Cooling and running the equipment in data centres requires plenty of energy, but three Singapore entities have joined forces to develop novel cooling technology that is more efficient and can save costs.
The new cooling technology - called Semiclathrate Thermal Energy Carrier System - may boost the power usage effectiveness of data centres by 20 per cent.
It should also save space and construction costs through reducing the footprint of the cooling infrastructure, said the National University of Singapore's (NUS) Faculty of Engineering, Keppel Data Centres Holdings and Singapore LNG (SLNG), which teamed up to develop the technology.
This innovation could pave the way for more sustainable and compact data centres, the partners added in a statement yesterday.
The research project is supported by the Singapore Government's National Research Foundation, under its Green Data Centre Research Programme. It comes amid a rapid expansion for cloud-based services, which has in turn pushed up the demand for data centres.
Due to the high internal load and the need for consistent cooling and operations, data centres are among the major power consumers in the building sector.
Last year, data centres accounted for 7 per cent of total annual electricity consumption in Singapore.
A team from NUS Engineering, Keppel Data Centres and SLNG will be working on a prototype of a new cooling medium that can efficiently store and carry cold energy from the Singapore LNG Terminal to the data centres. This will then be circulated within the cooling loop in each data centre to perform effective cooling. The prototype will be designed, built and operated for demonstration by 2022 at NUS.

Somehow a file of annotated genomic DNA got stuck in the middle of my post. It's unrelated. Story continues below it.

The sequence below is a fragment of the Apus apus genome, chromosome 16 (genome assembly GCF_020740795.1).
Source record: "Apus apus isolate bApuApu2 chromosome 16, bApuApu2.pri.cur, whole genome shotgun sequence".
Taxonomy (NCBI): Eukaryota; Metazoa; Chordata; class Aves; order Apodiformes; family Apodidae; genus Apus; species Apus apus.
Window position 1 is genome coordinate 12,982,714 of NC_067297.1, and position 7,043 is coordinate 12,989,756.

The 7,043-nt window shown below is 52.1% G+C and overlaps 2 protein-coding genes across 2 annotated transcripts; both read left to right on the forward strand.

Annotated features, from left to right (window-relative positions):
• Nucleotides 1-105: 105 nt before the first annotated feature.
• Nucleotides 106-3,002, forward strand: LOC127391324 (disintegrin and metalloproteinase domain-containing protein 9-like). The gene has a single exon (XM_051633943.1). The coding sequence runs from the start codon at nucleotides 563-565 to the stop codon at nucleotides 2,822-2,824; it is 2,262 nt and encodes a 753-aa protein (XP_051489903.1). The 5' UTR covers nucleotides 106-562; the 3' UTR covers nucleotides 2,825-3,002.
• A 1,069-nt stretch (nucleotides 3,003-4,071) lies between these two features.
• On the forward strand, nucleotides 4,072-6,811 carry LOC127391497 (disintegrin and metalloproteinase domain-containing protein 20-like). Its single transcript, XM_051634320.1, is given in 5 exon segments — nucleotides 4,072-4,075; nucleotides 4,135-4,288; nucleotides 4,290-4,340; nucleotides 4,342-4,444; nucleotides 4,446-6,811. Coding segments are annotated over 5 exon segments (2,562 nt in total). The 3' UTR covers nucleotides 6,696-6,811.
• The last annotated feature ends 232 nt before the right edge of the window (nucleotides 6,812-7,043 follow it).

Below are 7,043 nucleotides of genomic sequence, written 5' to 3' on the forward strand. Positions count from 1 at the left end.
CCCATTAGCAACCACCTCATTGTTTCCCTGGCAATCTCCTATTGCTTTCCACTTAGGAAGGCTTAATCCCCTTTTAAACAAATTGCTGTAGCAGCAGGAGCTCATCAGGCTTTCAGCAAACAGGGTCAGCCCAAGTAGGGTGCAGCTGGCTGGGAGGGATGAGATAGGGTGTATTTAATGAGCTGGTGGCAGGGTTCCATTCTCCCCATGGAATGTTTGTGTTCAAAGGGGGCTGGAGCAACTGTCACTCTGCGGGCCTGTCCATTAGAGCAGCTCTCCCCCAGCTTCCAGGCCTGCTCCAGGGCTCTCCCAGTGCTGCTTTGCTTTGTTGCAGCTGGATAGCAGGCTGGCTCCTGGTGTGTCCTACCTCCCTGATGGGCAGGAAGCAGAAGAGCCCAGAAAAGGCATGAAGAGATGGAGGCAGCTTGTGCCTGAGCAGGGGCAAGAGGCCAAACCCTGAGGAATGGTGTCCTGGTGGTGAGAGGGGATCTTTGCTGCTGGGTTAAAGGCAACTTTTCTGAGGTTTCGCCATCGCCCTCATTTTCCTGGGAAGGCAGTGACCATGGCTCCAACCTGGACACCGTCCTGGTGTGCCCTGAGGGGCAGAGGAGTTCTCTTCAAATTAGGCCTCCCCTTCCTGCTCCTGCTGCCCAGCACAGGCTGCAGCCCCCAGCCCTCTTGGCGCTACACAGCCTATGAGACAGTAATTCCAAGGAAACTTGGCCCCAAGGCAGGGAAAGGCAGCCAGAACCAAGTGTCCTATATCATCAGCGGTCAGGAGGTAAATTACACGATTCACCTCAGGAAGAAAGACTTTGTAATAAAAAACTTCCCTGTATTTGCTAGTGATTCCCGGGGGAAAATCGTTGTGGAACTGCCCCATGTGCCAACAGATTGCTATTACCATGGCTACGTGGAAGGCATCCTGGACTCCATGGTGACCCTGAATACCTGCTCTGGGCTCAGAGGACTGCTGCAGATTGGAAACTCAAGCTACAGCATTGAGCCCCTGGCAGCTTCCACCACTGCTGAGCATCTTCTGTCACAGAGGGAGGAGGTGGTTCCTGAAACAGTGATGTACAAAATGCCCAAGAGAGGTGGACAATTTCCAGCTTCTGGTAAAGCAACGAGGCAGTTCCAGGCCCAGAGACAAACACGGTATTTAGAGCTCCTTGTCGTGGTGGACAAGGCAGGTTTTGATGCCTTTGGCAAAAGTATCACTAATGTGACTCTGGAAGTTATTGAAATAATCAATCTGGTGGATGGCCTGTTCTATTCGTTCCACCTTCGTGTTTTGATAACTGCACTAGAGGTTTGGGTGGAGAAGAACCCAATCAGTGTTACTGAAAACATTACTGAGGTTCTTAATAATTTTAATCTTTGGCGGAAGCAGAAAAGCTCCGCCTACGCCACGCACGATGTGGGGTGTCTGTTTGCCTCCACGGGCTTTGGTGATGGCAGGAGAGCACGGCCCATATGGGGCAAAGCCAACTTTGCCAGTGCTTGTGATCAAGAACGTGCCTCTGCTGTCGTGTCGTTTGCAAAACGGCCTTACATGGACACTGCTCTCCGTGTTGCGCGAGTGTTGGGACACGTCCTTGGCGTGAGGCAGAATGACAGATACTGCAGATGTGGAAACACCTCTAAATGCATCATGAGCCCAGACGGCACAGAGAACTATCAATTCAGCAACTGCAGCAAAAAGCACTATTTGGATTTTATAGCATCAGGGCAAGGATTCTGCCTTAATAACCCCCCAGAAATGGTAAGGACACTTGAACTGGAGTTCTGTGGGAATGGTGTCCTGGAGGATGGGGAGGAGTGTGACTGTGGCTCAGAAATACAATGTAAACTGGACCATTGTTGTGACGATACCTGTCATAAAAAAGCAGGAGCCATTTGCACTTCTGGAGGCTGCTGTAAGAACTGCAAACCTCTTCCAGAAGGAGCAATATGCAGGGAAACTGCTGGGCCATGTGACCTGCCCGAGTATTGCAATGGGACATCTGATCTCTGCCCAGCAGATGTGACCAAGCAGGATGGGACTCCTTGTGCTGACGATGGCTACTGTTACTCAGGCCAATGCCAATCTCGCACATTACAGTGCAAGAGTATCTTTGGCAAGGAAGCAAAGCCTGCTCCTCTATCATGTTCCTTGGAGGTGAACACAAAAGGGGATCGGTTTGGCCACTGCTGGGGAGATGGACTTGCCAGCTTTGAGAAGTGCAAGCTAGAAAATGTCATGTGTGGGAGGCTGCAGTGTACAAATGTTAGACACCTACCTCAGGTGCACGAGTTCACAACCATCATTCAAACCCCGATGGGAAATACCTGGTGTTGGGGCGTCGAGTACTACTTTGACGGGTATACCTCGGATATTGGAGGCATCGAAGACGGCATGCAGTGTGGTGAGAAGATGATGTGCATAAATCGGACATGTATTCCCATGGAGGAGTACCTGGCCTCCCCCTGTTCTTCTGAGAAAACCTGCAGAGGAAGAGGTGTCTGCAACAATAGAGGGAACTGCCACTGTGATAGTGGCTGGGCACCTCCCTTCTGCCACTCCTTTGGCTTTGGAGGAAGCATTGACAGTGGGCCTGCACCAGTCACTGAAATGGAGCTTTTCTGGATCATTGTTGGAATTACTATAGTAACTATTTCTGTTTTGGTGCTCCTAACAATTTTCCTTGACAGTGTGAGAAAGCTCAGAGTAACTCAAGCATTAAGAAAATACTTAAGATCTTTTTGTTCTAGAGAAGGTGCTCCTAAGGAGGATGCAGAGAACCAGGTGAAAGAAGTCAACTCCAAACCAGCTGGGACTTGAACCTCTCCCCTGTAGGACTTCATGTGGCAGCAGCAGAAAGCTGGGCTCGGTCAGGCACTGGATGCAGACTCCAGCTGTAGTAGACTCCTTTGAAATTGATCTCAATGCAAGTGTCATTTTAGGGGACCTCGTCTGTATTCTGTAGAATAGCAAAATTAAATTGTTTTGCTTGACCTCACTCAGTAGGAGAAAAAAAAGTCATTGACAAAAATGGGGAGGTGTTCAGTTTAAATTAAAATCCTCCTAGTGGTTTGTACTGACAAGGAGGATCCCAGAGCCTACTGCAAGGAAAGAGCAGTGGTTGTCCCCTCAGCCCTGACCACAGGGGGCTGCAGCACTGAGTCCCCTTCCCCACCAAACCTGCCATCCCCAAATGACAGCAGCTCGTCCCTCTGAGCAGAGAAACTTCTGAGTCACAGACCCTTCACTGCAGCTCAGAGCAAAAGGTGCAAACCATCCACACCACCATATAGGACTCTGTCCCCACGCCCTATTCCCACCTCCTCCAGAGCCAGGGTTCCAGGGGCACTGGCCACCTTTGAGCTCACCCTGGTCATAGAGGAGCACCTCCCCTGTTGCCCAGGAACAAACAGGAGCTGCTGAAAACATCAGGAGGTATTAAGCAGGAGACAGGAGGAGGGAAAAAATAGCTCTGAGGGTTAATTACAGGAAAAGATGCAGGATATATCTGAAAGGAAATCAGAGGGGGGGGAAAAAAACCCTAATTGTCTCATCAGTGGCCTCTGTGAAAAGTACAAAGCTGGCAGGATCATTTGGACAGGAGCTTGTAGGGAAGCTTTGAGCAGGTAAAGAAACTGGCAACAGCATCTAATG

In addition, Keppel Data Centres and SLNG are exploring ways to harness and use the cold energy from the Singapore LNG Terminal to offset the energy demands at data centres.SLNG chief executive Tan Soo Koong said that SLNG is exploring other ways to harness the LNG cold energy from its terminal and be part of the circular economy on Jurong Island.
Associate Professor Praveen Linga of NUS, said: "NUS Engineering researchers will leverage our expertise in hydrate technologies and process engineering to identify a suitable semiclathrate promoter as well as develop a reactor and process design for this novel cooling technology." Prof Linga is from NUS' Department of Chemical and Biomolecular Engineering and leader of the project team.
Keppel Data Centres chief executive Wong Wai Meng said: "We are pleased to collaborate with NUS and SLNG on (making) cooling - which is a key aspect of data centre operations - more efficient, and thus contribute to a more sustainable future."
Keppel Data Centres is a 70-30 joint venture between Keppel Corp subsidiaries Keppel Telecommunications & Transportation and Keppel Land.